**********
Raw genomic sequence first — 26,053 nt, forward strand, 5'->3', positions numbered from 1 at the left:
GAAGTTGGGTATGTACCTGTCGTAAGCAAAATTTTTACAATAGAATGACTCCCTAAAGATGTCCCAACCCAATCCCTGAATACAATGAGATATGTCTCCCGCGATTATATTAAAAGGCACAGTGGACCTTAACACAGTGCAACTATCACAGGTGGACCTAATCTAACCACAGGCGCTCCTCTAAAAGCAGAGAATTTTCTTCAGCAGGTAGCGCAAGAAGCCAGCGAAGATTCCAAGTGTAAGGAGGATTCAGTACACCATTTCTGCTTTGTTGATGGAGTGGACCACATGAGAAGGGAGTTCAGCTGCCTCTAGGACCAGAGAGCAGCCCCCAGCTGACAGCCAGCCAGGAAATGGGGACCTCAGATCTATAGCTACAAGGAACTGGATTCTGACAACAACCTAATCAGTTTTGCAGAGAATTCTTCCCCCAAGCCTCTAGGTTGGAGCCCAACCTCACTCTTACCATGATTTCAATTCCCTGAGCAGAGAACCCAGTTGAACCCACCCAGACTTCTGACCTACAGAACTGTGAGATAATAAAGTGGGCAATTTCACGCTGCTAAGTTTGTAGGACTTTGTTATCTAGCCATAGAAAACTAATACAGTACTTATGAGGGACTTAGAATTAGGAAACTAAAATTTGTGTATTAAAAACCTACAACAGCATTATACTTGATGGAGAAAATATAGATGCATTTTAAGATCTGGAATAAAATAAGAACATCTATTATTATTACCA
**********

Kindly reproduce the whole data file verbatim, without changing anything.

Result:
Raw genomic sequence first — 26,053 nt, forward strand, 5'->3', positions numbered from 1 at the left:
GAAGTTGGGTATGTACCTGTCGTAAGCAAAATTTTTACAATAGAATGACTCCCTAAAGATGTCCCAACCCAATCCCTGAATACAATGAGATATGTCTCCCGCGATTATATTAAAAGGCACAGTGGACCTTAACACAGTGCAACTATCACAGGTGGACCTAATCTAACCACAGGCGCTCCTCTAAAAGCAGAGAATTTTCTTCAGCAGGTAGCGCAAGAAGCCAGCGAAGATTCCAAGTGTAAGGAGGATTCAGTACACCATTTCTGCTTTGTTGATGGAGTGGACCACATGAGAAGGGAGTTCAGCTGCCTCTAGGACCAGAGAGCAGCCCCCAGCTGACAGCCAGCCAGGAAATGGGGACCTCAGATCTATAGCTACAAGGAACTGGATTCTGACAACAACCTAATCAGTTTTGCAGAGAATTCTTCCCCCAAGCCTCTAGGTTGGAGCCCAACCTCACTCTTACCATGATTTCAATTCCCTGAGCAGAGAACCCAGTTGAACCCACCCAGACTTCTGACCTACAGAACTGTGAGATAATAAAGTGGGCAATTTCACGCTGCTAAGTTTGTAGGACTTTGTTATCTAGCCATAGAAAACTAATACAGTACTTATGAGGGACTTAGAATTAGGAAACTAAAATTTGTGTATTAAAAACCTACAACAGCATTATACTTGATGGAGAAAATATAGATGCATTTTAAGATCTGGAATAAAATAAGAACATCTATTATTATTACCA